The answer – time, money, and resources that aren’t always readily available.
With three fires in little more than a week at various points along the Greenway, the most recent one in Central Point has some locals frustrated.
“Just trim everything back a little and definitely get rid of the sticker bushes,” said Sean McDaniel, a resident. “When that gets all dried out that’s gonna ignite almost as quick as the grass.”
Those so called “sticker bushes” – blackberries, briars, thorns and the like – are a hazard that those who maintain the Greenway are well aware of.
“Blackberries are one of the big issues,” said John Vial, Jackson County Parks. “The blackberry thickets can become somewhat impenetrable and they’re also highly flammable.”
But there are other concerns as well.
“It’s used by a large population, of a transient population,” said Vial. “That’s a challenge because the transient population tends to cook, they tend to have fires and right now that’s very, very dangerous.”
Perhaps the biggest problem though is the Greenway traverses city and county boundaries including Ashland, Medford, Central Point and Jackson County to name a few.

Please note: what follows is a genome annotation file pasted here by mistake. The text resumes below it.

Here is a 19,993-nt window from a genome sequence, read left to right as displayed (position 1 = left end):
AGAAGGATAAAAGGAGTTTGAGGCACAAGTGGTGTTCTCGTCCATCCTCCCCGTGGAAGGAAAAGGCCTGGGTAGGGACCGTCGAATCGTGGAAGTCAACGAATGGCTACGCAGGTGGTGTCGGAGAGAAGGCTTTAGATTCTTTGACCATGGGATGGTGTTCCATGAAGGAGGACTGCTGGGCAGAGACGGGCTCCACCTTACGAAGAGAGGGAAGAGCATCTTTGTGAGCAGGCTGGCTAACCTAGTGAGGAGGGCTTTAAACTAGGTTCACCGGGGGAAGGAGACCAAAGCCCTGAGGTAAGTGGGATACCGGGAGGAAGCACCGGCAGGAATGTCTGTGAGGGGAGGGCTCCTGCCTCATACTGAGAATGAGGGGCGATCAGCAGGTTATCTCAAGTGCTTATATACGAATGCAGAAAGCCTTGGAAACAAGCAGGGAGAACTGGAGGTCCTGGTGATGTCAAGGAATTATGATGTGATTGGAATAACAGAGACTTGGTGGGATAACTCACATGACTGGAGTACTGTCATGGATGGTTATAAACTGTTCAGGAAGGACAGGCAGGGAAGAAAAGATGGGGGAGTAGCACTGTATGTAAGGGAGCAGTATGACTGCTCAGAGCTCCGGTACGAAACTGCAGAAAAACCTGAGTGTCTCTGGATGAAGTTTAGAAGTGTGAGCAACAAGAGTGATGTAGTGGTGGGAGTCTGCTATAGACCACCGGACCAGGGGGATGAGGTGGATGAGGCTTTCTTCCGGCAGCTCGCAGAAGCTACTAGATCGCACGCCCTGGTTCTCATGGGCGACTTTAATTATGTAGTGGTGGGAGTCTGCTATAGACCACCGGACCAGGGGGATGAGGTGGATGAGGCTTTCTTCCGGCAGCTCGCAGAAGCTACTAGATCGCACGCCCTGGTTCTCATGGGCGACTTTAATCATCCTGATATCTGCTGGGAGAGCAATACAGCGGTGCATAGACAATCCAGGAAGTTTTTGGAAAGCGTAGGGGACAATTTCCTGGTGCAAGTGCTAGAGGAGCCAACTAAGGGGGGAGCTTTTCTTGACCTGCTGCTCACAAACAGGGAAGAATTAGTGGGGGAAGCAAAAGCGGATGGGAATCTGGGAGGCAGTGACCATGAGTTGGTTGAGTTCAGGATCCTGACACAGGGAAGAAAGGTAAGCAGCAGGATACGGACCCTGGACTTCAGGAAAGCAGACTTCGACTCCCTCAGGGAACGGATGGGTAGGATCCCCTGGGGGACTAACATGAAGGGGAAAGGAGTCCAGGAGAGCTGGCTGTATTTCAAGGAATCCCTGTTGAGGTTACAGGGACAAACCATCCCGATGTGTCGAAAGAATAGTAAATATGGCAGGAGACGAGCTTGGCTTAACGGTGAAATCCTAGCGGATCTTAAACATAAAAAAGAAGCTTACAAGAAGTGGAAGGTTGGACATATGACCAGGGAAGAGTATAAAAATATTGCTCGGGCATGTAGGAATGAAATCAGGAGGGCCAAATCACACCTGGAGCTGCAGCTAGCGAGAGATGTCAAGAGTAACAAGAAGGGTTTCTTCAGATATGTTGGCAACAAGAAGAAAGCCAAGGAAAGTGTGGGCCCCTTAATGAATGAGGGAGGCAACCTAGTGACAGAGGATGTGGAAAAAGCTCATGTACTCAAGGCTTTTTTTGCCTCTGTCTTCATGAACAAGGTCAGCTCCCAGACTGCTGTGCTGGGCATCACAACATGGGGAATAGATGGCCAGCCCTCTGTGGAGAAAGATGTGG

“Each of the cities and the county works together and somewhat independently on seeking those grants to try to clean those things up,” said Vial.
However, budgeting to maintain the Greenway is not an easy task.
“The city is actively looking for grants especially parks and recreation for a lot of the stuff they do,” said Medford Fire and Rescue Chief Brian Fish. “They’re out seeking those and whether it’s for that specific or something else, they’re always looking for opportunities.”
It can cost millions each year to continually manage and like the blackberry, these are problems that keep coming back.
“It’s an ongoing effort to kind of, to keep that area safe and viable,” said Fish.
But there are perhaps solutions that can be solved by locals willing to help. Last September, Medford in partnership with the Oregon Stewardship removed nearly three acres of blackberry bramble along the Greenway. The stewardship also planted native vegetation which Chief Fish says is an important step in managing the area to prevent fires.
“Either take care of the roots or plant native vegetation that will be not as invasive,” he said. “We’ve had some instances where we had people come in with volunteers that have done that.”
Medford partnership is part of a riparian restoration effort and the result of special project funding for the next two years.
The parks and recreation department received $45,000 for each year to fund projects that would remove non-native vegetation on City-owned portions of the Greenway. As things move forward, this is one step towards protecting the Greenway and residences around it from fires.
Currently, law enforcement and fire crews will still maintain a careful eye on as much of the area as possible but with only so many resources, it can be difficult to get enough time to constantly clean and manage it.
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